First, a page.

The positive role of negative emotions

The role of negative emotions can be powerful and motivating if we allow them. We hear much about positive rewards, encouragement and inspiration as a way to move us in the direction we want to go. Not much time is given to the helpful role of negative emotions in propelling us towards our goals.

The negative emotions; boredom, disgust, frustration, anger are things that we associate with avoidance. However, when we feel these emotions I believe we can allow them to highlight an area of our lives we desire change. If we allow them to channel our behaviors towards things we want and don’t let them dominate our minds and overcome us, they can be powerful tools for change.

The classic example of a teacher, parent, friend, colleague or society itself telling us we can’t achieve something can push us to prove that person or entity wrong. We can remember the negative emotions brought forward (anger, frustration, injustice) that lit a fire in our hearts and swept us along to do more than we would have. We look back with great satisfaction and say “see, you weren’t right!”. We “prove” them wrong.

The negative emotions may come internally in the form of disappointment, low self esteem or other hard feelings directed towards ourselves by ourselves. I believe even here, maybe especially here, we can use them to understand what we want. Those negative emotions can precipitate self-reflection and can be channelled into a deeper understanding of where we want to go and what we want to accomplish.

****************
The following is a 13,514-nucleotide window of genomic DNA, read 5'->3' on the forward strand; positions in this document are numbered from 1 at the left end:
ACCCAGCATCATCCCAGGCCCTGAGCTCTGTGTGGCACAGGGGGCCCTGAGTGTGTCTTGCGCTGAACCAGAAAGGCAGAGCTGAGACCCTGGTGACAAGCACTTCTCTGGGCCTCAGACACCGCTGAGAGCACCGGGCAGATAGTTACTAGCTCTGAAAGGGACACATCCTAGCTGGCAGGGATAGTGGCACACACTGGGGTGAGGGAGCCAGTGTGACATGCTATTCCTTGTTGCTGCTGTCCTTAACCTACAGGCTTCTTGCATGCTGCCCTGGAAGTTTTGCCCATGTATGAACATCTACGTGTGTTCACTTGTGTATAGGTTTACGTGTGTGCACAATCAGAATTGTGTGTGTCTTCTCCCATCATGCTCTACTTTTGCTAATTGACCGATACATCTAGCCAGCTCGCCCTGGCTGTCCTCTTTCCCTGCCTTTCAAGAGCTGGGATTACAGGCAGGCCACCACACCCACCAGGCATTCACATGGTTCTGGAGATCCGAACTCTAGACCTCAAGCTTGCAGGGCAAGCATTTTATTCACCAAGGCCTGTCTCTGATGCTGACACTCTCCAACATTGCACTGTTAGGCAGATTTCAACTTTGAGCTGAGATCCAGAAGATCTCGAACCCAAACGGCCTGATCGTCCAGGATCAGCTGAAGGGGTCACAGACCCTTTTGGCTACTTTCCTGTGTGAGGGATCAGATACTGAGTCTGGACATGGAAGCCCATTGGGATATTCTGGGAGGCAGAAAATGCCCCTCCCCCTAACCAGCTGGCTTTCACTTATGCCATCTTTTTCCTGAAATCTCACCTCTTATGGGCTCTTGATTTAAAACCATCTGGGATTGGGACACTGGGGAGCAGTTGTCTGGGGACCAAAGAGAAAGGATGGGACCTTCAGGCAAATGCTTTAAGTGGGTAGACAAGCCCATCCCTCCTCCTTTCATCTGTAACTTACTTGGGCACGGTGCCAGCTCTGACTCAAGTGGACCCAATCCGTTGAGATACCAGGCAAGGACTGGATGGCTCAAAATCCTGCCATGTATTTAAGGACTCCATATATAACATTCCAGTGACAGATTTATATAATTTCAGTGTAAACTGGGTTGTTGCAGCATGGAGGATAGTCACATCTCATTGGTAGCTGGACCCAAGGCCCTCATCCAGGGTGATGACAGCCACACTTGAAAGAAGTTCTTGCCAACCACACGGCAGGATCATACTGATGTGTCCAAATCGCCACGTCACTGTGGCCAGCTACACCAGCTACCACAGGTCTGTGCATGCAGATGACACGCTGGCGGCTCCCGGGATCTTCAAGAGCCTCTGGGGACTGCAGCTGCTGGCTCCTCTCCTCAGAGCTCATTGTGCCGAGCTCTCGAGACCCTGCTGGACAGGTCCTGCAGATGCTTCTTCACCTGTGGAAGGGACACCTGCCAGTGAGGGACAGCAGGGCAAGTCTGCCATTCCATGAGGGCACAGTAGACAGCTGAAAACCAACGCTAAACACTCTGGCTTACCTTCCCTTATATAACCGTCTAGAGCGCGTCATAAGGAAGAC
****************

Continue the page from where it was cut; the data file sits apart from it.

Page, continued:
Overcoming obstacles, as negative emotions are, can leave lasting fulfillment, strength and resilience.

*Portland, Oregon, the Willamette River near Sellwood*

Values

There are ideas that take years to form. Ones that germinate from youth and are watered by experience. One might call them personal values. I believe we all live by a set of them.  They are hard to articulate and only bubble to the surface under the right conditions for us to have self awareness of their existence and to examine them, so familiar, and yet so foreign as something we hatched in the darkness of our soul come to play on our front lawn.

I submit that not all of our values are good. I believe that this is where an ability to grieve over our mislaid character craftsmanship is powerful. If we have the ability to rise up and look our values over in the sunlight we can choose which to embrace and which to discard, or at least keep at bay.

Our core values are how we see (and out of seeing act) the world, ourselves, and those in our circles, like ripples; the closest circle, then outward spreading in gentle concentric rings fading off into the distance.

*Tarpon Springs, Florida*